By Dana Schulz, Wed, April 29, 2015
Photo via Le Travelist
As you probably already know, 2015 marks the 50th anniversary of the NYC landmarks law. And one of the ways the city is marking the historic event is with an exhibit at the New York School of Interior Design called Rescued, Restored, Reimagined: New York’s Landmark Interiors, which focuses on some of the 117 public spaces throughout the five boroughs that have been designated interior landmarks. In conjunction with this exhibit, Open House New York recently hosted an interior landmark scavenger hunt (for which 6sqft took eighth place out of 40 teams!), which brought participants to designated interior spaces in Manhattan, the Bronx, and Brooklyn over the course of seven hours.
One of the spots we visited was the Four Seasons restaurant inside the famed Seagram Building. Through our scavenger hunt challenges here, we learned just how groundbreaking this restaurant was for its innovative design and role as the quintessential Midtown “power lunch” spot. But the Four Seasons, despite its landmark status, is facing an uncertain future.
Learn about the past, present, and future of the Four Seasons here
By Dana Schulz, Tue, February 3, 2015
For those of us who came to the city within the past decade, it’s hard to imagine East 14th Street without its stretch of bulky NYU dorms, big-box supermarkets, and mini-chain restaurants. But of course this wasn’t always what the area looked like. In the late 19th century, the area centered around Irving Place, was full of entertainment venues like the Academy of Music, the city’s opera house, Steinway Hall, Tammany Hall, and the City Theatre movie house. And at the heart of it all was a restaurant that catered to both the theater crowd and the German population of the East Village–Luchow’s.
Luchow’s was established in 1882 at 110 East 14th Street at Irving Place when German immigrant August Lüchow purchased the café/beer garden where he worked as a bartender and waiter. It remained in operation for a full century, becoming an unofficial neighborhood and city landmark, until it was replaced by NYU’s University Hall dormitory.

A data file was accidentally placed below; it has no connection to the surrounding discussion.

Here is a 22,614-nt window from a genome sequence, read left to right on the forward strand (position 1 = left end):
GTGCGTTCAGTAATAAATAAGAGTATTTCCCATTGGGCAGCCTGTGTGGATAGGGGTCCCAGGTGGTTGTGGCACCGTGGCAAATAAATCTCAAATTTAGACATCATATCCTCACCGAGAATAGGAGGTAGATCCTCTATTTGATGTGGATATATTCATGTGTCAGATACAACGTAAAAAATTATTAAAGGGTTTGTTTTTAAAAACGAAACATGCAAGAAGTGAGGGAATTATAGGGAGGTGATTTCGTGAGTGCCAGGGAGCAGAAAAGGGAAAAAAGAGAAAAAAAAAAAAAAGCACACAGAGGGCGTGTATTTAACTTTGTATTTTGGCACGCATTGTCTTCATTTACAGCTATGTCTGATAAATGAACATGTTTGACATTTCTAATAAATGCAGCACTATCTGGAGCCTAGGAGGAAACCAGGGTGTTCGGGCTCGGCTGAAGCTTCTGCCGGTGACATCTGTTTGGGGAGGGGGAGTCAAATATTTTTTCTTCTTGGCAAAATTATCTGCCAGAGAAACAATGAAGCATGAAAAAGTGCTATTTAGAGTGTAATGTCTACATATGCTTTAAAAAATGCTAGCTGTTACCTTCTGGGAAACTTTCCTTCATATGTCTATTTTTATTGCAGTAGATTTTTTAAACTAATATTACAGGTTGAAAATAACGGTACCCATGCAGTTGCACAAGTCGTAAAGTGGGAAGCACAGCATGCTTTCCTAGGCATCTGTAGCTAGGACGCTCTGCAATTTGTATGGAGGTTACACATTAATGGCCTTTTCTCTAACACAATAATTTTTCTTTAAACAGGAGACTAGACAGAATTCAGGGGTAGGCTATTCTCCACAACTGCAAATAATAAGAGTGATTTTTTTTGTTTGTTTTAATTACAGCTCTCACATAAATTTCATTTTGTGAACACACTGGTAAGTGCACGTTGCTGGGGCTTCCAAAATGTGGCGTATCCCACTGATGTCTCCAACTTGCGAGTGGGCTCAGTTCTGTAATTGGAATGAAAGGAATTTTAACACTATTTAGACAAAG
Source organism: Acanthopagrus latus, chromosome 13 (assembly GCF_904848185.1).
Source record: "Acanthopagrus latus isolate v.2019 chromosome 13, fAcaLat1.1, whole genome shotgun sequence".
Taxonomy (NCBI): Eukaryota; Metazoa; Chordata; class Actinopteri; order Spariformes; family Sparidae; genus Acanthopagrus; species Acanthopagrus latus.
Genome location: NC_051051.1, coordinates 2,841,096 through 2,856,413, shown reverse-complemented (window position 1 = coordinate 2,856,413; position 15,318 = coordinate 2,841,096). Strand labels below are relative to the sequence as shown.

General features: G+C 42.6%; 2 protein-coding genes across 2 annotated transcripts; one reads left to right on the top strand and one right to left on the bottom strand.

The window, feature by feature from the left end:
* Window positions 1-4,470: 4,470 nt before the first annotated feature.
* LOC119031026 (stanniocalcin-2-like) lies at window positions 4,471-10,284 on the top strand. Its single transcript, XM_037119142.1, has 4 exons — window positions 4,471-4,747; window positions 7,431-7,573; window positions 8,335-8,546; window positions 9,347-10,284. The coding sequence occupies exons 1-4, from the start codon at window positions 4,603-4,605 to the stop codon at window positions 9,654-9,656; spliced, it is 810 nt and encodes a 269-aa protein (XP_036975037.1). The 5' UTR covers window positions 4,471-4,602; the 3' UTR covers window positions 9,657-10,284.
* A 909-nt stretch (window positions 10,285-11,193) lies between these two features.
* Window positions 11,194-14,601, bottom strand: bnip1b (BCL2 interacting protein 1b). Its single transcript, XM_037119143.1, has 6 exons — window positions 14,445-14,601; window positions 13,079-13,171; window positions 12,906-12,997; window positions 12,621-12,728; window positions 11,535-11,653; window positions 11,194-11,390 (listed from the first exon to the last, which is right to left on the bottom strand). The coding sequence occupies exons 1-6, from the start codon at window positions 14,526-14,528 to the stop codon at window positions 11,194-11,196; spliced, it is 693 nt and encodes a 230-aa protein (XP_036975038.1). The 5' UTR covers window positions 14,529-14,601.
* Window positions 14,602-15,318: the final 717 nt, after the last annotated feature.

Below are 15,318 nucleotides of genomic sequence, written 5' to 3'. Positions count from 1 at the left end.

Read the full history here
By Susan Cohen, Fri, January 23, 2015
If you’re an Instagram-loving New Yorker, then you’ve likely seen, or maybe even posted, photos of the salads, egg dishes, and even the menus at the downtown restaurant Jack’s Wife Freda. Through the app, diners at Jack’s Wife Freda have been spreading the word about the establishment’s food and polished-yet-relaxed atmosphere. These sepia-toned photos certainly caught our attention, especially the beautiful meals plated on crisp white dishes.
The visionaries behind the restaurant are husband-and-wife team Dean and Maya Jankelowitz. The pair opened Jack’s Wife Freda three years ago on Lafayette Street in Soho, and just opened a second location on Carmine Street in the West Village. Together, the two restaurants are designed for New Yorkers to sit down and enjoy simple dishes that remind Dean and Maya of their families and respective countries, South Africa and Israel. For the couple, it’s only a perk that they are getting so much attention on social media, as their primary goal has always been the two H’s: hospitality and happiness.